#72 A Vestigial Mote, Oct 6, 2017
    Last edited: Oct 6, 2017
  13. 9-10ths_Penguin

    9-10ths_Penguin 1/10 Riboflavin
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    I get the sense that you're equivocating, but if it was true that preternatural beings do not have traits, then it would always be incorrect to say that they're preternatural (since the label implies the thing has the trait of being preternatural).

    Right: any answer to the question violates the premises, and therefore can't be correct. It illustrates that omnipotence is inherently self-contradictory, which we can use to conclude that omnipotence cannot exist.
     
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  14. Willamena

    Willamena Just me
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    I meant literally no trait. Whatever you derive as a trait is inadequate. It is impossible to describe G-d, which is why the word ineffable gets knocked around.

    And yes, even existence and nonexistence are inadequate.
     
  15. Willamena

    Willamena Just me
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    We needn't bother with words at all, nor with talking about the topic. But humans delight in the sound of their own voice.

    The question violates the premise. It's essentially a straw man about a caricature, which I believe was Epicurus's point.
     
  16. 9-10ths_Penguin

    9-10ths_Penguin 1/10 Riboflavin
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    You know how you talked before about stringing words together in a grammatically correct way but ending up with something meaningless? I think you just provided a good example.

    "The question violates the premise"? Was that supposed to make sense?
     
  17. A Vestigial Mote

    A Vestigial Mote Well-Known Member

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    I guess I can't understand how something for which no descriptor at all applies can be considered relevant. If God is beyond description, beyond detection, beyond any capability for a human to understand... then why waste any time/energy even discussing the idea? What fruit will be yielded if it ultimately leads to "well, we simply can't grasp it", "we can't pretend to know God", or "God does exist, but just appears not to by ALL accounts?"

    How does a God, who has absolutely no properties a human can possibly comprehend, even matter at all? If He were out there, running the universe and insuring our continued survival - then those are "traits" of God. If He's out there simply watching, waiting and doing mostly nothing - those still comprise traits of God. I would argue that if He truly has NO traits that can be grasped from a human perspective, then from that same perspective there is no benefit to recognizing this thing called "God." In fact... how DOES one even RECOGNIZE a thing that has no TRAITS? Sounds very suspiciously like NOTHING.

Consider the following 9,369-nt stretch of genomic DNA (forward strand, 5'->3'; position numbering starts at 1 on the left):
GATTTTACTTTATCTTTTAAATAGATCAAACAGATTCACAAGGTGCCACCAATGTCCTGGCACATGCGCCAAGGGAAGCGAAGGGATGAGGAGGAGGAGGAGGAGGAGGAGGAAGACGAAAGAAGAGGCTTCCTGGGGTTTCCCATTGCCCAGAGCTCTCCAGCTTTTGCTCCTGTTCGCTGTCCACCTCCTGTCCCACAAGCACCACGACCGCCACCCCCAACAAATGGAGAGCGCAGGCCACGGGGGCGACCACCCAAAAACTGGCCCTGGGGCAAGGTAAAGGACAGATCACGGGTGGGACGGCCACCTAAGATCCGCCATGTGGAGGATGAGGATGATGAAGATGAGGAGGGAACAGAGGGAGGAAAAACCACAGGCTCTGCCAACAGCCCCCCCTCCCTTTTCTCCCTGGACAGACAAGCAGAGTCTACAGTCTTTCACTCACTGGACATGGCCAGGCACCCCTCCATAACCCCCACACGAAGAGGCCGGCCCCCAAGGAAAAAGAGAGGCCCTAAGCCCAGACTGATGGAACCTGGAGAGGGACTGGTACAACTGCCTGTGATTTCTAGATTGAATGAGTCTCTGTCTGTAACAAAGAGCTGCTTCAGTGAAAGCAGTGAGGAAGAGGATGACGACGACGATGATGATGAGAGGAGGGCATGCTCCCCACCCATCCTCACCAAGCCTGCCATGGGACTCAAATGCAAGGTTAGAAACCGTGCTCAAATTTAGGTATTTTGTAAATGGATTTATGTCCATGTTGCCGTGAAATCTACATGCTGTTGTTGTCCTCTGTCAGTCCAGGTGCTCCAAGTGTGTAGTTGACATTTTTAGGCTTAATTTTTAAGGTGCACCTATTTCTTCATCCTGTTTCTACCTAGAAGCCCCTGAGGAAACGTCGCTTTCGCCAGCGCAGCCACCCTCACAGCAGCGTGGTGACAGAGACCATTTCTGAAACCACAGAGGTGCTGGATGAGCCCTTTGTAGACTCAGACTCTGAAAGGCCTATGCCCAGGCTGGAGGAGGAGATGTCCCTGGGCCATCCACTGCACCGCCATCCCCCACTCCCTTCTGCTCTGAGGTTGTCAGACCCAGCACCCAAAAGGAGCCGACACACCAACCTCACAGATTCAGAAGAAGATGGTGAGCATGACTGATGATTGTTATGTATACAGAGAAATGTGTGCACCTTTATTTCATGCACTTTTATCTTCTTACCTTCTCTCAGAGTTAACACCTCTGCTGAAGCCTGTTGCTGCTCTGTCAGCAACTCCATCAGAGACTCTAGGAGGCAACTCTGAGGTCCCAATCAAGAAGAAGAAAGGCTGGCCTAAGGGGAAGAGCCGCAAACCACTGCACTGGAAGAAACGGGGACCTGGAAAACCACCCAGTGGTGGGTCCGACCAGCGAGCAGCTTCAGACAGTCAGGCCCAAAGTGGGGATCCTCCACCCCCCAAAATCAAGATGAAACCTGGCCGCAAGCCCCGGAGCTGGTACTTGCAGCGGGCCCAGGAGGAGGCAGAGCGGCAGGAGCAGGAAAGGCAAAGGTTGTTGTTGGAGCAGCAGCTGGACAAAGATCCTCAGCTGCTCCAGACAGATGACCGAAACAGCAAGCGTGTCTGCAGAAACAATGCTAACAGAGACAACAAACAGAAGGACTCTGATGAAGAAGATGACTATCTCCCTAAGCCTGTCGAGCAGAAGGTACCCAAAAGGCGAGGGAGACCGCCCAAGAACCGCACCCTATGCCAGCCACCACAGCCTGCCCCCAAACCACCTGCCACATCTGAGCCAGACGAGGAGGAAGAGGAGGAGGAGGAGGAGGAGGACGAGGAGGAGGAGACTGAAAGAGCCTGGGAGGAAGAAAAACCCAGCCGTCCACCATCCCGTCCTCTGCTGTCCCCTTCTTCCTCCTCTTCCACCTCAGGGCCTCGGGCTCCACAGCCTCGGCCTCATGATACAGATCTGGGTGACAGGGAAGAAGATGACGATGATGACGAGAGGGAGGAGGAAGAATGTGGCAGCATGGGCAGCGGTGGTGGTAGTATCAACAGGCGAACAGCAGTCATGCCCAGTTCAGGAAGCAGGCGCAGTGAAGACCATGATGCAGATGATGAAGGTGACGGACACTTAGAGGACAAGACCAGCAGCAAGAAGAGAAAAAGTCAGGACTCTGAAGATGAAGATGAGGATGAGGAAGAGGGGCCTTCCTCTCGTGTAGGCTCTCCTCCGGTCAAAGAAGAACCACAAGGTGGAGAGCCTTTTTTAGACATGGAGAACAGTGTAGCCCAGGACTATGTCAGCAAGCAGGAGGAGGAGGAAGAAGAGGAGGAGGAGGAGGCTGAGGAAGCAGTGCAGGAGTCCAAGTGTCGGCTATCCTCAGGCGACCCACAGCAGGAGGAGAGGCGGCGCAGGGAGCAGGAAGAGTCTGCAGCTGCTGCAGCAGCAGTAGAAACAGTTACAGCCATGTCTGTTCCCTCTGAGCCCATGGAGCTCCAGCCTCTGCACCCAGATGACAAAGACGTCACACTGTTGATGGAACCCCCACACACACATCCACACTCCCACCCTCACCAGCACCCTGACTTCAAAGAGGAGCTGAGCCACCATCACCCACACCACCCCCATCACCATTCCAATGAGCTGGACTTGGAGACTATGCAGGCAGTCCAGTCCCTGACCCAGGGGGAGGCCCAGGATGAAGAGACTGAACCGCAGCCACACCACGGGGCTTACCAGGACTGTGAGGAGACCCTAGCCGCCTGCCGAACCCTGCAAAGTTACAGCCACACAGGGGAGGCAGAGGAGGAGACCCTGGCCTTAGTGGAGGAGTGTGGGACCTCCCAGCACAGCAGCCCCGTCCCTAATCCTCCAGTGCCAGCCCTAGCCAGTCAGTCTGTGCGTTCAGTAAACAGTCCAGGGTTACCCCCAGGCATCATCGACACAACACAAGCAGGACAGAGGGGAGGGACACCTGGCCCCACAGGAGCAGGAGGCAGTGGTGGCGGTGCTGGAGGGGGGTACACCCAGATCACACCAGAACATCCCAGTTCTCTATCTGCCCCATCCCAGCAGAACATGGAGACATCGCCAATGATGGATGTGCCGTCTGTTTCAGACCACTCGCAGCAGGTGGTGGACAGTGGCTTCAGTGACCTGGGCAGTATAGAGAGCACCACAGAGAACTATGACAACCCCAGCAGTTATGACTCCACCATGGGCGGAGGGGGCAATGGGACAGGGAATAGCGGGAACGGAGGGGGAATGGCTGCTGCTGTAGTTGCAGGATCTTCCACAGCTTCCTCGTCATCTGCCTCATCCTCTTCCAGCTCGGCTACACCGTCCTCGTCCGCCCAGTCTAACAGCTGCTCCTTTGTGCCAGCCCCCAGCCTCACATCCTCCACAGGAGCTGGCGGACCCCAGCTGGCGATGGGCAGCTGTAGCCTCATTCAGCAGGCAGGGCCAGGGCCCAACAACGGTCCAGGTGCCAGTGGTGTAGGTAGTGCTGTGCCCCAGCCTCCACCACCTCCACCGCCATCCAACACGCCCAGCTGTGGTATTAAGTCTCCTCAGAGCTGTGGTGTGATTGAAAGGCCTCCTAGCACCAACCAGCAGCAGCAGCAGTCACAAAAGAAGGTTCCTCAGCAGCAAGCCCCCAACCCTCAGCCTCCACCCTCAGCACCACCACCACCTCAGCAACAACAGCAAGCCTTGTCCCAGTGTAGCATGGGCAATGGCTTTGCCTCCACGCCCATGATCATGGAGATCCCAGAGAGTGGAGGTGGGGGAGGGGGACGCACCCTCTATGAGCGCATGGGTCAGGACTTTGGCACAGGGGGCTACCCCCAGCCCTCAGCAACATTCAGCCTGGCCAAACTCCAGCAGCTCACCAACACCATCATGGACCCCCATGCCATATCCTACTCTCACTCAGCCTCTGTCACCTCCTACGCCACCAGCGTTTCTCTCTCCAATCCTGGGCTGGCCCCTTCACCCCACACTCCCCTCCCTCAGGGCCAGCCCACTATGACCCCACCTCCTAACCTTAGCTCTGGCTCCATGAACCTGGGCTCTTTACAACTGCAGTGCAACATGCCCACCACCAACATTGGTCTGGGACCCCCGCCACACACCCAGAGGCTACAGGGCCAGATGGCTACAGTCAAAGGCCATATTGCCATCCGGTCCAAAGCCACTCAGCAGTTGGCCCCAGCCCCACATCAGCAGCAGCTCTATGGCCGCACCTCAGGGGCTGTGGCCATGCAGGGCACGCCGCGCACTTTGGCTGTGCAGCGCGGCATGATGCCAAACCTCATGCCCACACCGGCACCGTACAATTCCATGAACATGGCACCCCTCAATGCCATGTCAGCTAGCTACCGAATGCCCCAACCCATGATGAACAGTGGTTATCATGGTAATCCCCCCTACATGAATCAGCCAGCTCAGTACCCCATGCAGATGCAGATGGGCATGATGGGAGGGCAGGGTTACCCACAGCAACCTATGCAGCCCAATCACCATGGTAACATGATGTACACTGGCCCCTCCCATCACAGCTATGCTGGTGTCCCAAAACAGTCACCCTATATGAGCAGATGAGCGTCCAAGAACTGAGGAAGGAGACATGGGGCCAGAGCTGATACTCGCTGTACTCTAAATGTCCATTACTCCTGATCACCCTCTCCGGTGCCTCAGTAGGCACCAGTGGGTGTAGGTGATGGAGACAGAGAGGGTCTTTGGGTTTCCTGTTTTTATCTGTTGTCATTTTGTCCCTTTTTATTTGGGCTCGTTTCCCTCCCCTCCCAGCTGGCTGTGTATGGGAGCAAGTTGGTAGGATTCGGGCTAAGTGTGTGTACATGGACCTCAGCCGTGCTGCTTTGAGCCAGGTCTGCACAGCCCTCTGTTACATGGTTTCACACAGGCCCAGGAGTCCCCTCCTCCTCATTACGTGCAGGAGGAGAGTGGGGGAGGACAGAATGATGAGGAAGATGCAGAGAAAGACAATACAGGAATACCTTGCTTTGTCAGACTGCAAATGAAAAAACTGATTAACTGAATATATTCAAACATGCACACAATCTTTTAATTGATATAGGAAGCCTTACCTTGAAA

18. Willamena

    Willamena Just me
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    That's a good question. I read a fine history of thought once that included a history of religious thought. I believe it has less to do with deity and more to do with the conclusions of nihilism, and the desire to cling to life, being, and ultimately the world, complete with its pain and pleasure.

    And if you look at religious discussions, they are less about god and more about man's relation to the world. It's more the atheists who harp on whether god exists. Those who have accepted god have no need to dwell on it, just as the person who has accepted that "something exists, rather than nothing" doesn't dwell on it.

    I'll be the first in line to say it: it doesn't matter at all. Religion is for the devotee, not for deity. Elevating a "god" image to something worshipped (i.e. idolatry) isn't necessary. Ritual that supports superstition isn't necessary. The religion that recognizes going about one's every day--participating in the world in the best way one can--as the height of worship and ritual has my respect.
     
  19. A Vestigial Mote

    A Vestigial Mote Well-Known Member

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    If would have my respect also, as long as it's accepted doctrine or traditions did not include the sort of "insult to intelligence" that exists in religions that prescribe fairy tales as explanations for existence and why one man should be good toward another. The moment those elements are mutually required to be in place to foster my relationship with a fellow "practitioner" is the moment that entire organization unwittingly admits to me, personally, that it has fallen down philosophically, intellectually and emotionally. It is the moment I realize there is nothing in it for me.
     
  20. Jayhawker Soule

    Jayhawker Soule <yawn> ignore </yawn>
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    Agreed; there is nothing here for you. But neither is there anything in the above quote relevant to the this thread -- a thread dealing with theology rather than religions.